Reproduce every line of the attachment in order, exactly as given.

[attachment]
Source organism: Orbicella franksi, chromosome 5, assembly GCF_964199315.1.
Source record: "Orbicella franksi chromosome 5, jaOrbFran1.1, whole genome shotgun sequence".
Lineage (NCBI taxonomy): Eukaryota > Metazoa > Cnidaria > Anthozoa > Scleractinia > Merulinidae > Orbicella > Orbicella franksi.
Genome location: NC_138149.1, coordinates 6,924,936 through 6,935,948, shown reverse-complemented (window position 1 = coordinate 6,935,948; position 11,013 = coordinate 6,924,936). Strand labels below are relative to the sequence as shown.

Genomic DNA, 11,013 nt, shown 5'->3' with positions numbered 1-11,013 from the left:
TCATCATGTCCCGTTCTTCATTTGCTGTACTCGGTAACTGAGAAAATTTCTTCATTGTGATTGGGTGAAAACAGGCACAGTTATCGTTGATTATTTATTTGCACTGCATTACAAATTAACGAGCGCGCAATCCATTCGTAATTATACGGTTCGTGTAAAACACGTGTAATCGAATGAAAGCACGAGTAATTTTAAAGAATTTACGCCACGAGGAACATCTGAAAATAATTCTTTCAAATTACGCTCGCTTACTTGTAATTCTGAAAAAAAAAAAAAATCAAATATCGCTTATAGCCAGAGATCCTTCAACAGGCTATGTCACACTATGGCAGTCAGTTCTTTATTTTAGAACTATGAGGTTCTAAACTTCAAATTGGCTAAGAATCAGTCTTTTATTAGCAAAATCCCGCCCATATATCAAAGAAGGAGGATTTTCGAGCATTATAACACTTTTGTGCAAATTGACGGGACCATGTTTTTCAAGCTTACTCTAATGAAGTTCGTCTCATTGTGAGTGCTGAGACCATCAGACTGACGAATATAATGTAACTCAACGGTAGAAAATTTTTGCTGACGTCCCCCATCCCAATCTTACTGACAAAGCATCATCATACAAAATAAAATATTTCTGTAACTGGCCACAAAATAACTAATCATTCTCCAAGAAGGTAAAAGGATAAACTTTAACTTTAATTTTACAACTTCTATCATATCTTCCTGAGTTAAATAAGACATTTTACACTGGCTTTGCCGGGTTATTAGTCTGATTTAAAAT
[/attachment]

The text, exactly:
Source organism: Orbicella franksi, chromosome 5, assembly GCF_964199315.1.
Source record: "Orbicella franksi chromosome 5, jaOrbFran1.1, whole genome shotgun sequence".
Lineage (NCBI taxonomy): Eukaryota > Metazoa > Cnidaria > Anthozoa > Scleractinia > Merulinidae > Orbicella > Orbicella franksi.
Genome location: NC_138149.1, coordinates 6,924,936 through 6,935,948, shown reverse-complemented (window position 1 = coordinate 6,935,948; position 11,013 = coordinate 6,924,936). Strand labels below are relative to the sequence as shown.

Genomic DNA, 11,013 nt, shown 5'->3' with positions numbered 1-11,013 from the left:
TCATCATGTCCCGTTCTTCATTTGCTGTACTCGGTAACTGAGAAAATTTCTTCATTGTGATTGGGTGAAAACAGGCACAGTTATCGTTGATTATTTATTTGCACTGCATTACAAATTAACGAGCGCGCAATCCATTCGTAATTATACGGTTCGTGTAAAACACGTGTAATCGAATGAAAGCACGAGTAATTTTAAAGAATTTACGCCACGAGGAACATCTGAAAATAATTCTTTCAAATTACGCTCGCTTACTTGTAATTCTGAAAAAAAAAAAAAATCAAATATCGCTTATAGCCAGAGATCCTTCAACAGGCTATGTCACACTATGGCAGTCAGTTCTTTATTTTAGAACTATGAGGTTCTAAACTTCAAATTGGCTAAGAATCAGTCTTTTATTAGCAAAATCCCGCCCATATATCAAAGAAGGAGGATTTTCGAGCATTATAACACTTTTGTGCAAATTGACGGGACCATGTTTTTCAAGCTTACTCTAATGAAGTTCGTCTCATTGTGAGTGCTGAGACCATCAGACTGACGAATATAATGTAACTCAACGGTAGAAAATTTTTGCTGACGTCCCCCATCCCAATCTTACTGACAAAGCATCATCATACAAAATAAAATATTTCTGTAACTGGCCACAAAATAACTAATCATTCTCCAAGAAGGTAAAAGGATAAACTTTAACTTTAATTTTACAACTTCTATCATATCTTCCTGAGTTAAATAAGACATTTTACACTGGCTTTGCCGGGTTATTAGTCTGATTTAAAAT